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December 30, 2009
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It’s tough being a most-favored nation. Anthem Blue Cross and Blue Shield of Connecticut, a subsidiary of Indianapolis-based WellPoint Inc., got a tongue lashing from that state’s attorney general for the “most-favored nation” clauses it inserts in its contacts with hospitals. The clauses insist the hospitals give no other insurance plan a discount larger than that given to Anthem. The clauses are preventing some of Connecticut’s hospitals from signing up for a new state-run insurance plan for the uninsured, called Charter Oak. It pays rates lower than those negotiated by Anthem, and many hospitals have refused to join for fear Anthem would insist that the hospitals allow Anthem to lower its payment rates to equal those of Charter Oak. Connecticut Attorney general Richard Blumenthal wrote a letter this month to Anthem asking it to promise not to insist on receiving discounts equal to Charter Oak. “I call on Anthem to break its death grip on hospitals and encourage them to join in this critical health insurance program,” Blumenthal said in a statement. Most-favored nation clauses were banned in Indiana by the General Assembly in 2007.

Even though Wall Street likes the Senate health reform bill, that doesn’t mean rank-and-file insurance professionals do. But in the Christmas spirit, Susan Rider,  president-elect of the Indianapolis Association of Health Underwriters found some positives in the latest version of health reform. She likes that there will be no government-run health plan or an expansion of the Medicare program—although she still does not like the proposed expansion of Medicaid. She likes that a cap on flexible-spending accounts of $2,500 will now rise in line with inflation. She likes that the federal Department of Health and Human Services will not set broker commissions in the newly created insurance exchanges. But she does not like much of the meat of the bill. She thinks the requirement for insurance plans to spend at least 85 percent of premiums on care (80 percent for individual policies) needs to be reduced, likewise the $6.7 billion in annual taxes assessed on for-profit health insurers and the 40-percent tax assessed on insurance policies costing $23,000 or more. Rider said the fines used to enforce the mandate that all individuals buy health insurance will be “completely ineffective” because they will allow Americans to pop in and out of insurance pools only when they need health care services.

This can’t be good for business—especially for a human resources business. Indianapolis-based consultant HR Solutions Inc. was sued in federal court last month for allegedly failing to pay commissions earned by a saleswoman and then firing her the day after she got out of the hospital after a pancreatitis attack. The saleswoman, Candi Marsch of Evansville, wants HR Solutions to shell out back pay, punitive damages and legal fees.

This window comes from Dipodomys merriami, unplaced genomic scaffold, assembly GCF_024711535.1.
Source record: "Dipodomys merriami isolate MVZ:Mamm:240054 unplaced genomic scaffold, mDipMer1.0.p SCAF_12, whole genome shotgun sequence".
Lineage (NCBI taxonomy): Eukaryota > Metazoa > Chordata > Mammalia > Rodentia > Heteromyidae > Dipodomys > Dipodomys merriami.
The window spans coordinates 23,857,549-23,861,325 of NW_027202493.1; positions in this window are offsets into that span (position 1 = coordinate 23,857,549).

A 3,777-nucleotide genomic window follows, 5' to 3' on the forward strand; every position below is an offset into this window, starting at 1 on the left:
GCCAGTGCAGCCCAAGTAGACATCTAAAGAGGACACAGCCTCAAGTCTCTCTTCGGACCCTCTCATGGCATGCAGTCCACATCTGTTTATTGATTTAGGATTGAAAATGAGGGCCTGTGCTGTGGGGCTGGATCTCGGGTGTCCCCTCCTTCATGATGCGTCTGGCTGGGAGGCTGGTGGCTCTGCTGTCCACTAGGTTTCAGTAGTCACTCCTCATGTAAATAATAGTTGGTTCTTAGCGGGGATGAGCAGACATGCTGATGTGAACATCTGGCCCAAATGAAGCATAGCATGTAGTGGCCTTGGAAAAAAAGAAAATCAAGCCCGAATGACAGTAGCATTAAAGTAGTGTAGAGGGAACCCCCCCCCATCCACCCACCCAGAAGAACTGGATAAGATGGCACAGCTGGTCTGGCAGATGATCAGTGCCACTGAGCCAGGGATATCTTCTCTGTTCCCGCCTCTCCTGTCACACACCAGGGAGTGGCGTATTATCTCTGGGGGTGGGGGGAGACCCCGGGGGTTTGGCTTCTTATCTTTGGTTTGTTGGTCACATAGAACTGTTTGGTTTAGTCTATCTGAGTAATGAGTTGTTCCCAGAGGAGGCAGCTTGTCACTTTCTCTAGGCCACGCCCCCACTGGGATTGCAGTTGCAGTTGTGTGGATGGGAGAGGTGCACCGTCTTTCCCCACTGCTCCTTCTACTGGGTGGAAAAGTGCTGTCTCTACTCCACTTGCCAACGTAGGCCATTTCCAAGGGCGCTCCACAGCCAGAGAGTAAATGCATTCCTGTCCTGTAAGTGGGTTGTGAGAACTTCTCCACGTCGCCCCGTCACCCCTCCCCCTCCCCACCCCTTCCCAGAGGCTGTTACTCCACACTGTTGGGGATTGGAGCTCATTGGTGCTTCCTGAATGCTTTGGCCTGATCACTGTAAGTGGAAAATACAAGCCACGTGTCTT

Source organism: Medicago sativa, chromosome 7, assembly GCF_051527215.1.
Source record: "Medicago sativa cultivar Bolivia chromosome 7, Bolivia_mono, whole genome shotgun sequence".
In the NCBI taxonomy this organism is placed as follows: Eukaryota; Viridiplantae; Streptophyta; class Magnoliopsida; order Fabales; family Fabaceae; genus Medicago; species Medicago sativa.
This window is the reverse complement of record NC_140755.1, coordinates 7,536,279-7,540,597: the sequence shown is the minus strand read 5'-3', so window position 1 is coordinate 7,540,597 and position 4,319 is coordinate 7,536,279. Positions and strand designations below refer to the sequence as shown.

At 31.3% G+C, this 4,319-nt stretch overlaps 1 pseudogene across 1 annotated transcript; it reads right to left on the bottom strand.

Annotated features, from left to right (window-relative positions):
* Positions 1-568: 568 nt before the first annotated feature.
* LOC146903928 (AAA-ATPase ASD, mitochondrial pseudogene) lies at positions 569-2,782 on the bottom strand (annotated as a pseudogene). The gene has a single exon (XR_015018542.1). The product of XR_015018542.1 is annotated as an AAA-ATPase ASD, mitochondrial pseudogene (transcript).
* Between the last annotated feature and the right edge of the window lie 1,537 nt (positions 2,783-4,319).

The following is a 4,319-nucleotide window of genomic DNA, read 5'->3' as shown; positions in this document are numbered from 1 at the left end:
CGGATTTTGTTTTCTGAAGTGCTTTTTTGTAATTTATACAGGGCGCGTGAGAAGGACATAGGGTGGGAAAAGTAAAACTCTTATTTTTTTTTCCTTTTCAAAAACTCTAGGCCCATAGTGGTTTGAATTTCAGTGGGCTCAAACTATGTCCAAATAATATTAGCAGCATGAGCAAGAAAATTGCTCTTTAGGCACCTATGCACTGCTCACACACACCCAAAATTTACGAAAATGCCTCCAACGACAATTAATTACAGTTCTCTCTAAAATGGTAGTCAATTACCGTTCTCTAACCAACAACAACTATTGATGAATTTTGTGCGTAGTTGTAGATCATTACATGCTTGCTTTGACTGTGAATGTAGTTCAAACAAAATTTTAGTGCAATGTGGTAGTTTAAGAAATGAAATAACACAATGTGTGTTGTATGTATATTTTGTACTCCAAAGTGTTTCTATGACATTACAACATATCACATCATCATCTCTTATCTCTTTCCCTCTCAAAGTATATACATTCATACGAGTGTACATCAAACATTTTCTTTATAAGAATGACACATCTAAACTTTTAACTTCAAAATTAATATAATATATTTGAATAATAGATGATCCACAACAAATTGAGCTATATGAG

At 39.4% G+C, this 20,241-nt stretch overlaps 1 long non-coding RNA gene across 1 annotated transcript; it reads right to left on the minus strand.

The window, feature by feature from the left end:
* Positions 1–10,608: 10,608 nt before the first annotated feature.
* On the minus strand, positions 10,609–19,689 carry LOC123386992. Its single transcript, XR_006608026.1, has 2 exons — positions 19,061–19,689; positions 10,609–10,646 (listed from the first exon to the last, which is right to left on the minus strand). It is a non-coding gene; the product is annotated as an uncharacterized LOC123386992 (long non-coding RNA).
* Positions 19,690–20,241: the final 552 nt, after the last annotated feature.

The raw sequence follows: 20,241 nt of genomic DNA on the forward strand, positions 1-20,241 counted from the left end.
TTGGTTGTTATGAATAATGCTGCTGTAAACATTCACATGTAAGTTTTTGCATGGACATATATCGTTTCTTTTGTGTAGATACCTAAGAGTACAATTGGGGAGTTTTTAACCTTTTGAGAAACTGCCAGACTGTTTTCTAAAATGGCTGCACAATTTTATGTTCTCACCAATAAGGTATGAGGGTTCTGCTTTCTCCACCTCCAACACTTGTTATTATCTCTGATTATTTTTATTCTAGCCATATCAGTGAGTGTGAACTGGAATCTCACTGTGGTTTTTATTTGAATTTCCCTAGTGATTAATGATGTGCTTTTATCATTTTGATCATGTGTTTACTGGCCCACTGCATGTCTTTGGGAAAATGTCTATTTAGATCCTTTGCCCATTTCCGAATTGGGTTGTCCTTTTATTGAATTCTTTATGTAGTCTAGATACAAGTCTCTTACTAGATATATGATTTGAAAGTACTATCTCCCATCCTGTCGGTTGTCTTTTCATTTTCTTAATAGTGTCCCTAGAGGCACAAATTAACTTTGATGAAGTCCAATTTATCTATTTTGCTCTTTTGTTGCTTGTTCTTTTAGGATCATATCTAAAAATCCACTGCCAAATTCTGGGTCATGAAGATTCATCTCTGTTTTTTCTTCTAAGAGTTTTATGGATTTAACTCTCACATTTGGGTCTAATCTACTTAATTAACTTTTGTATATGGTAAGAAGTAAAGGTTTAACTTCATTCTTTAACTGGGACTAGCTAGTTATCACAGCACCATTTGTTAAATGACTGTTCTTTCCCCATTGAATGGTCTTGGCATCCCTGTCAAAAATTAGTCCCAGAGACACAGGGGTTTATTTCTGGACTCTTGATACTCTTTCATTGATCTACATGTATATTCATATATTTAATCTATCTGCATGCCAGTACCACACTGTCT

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  1. By Mr. Lee's own admission, he basically ran pro-bono ads on the billboard. Paying advertisers didn't want ads on a controversial, ugly billboard that turned off customers. At least one of Mr. Lee's free advertisers dropped out early because they found that Mr. Lee's advertising was having negative impact. So Mr. Lee is disingenous to say the city now owes him for lost revenue. Mr. Lee quickly realized his monstrosity had a dim future and is trying to get the city to bail him out. And that's why the billboard came down so quickly.

  2. Merchants Square is back. The small strip center to the south of 116th is 100% leased, McAlister’s is doing well in the outlot building. The former O’Charleys is leased but is going through permitting with the State and the town of Carmel. Mac Grill is closing all of their Indy locations (not just Merchants) and this will allow for a new restaurant concept to backfill both of their locations. As for the north side of 116th a new dinner movie theater and brewery is under construction to fill most of the vacancy left by Hobby Lobby and Old Navy.

  3. Yes it does have an ethics commission which enforce the law which prohibits 12 specific items. google it

  4. Thanks for reading and replying. If you want to see the differentiation for research, speaking and consulting, check out the spreadsheet I linked to at the bottom of the post; it is broken out exactly that way. I can only include so much detail in a blog post before it becomes something other than a blog post.

  5. 1. There is no allegation of corruption, Marty, to imply otherwise if false. 2. Is the "State Rule" a law? I suspect not. 3. Is Mr. Woodruff obligated via an employment agreement (contractual obligation) to not work with the engineering firm? 4. In many states a right to earn a living will trump non-competes and other contractual obligations, does Mr. Woodruff's personal right to earn a living trump any contractual obligations that might or might not be out there. 5. Lawyers in state government routinely go work for law firms they were formally working with in their regulatory actions. You can see a steady stream to firms like B&D from state government. It would be interesting for IBJ to do a review of current lawyers and find out how their past decisions affected the law firms clients. Since there is a buffer between regulated company and the regulator working for a law firm technically is not in violation of ethics but you have to wonder if decisions were made in favor of certain firms and quid pro quo jobs resulted. Start with the DOI in this review. Very interesting.

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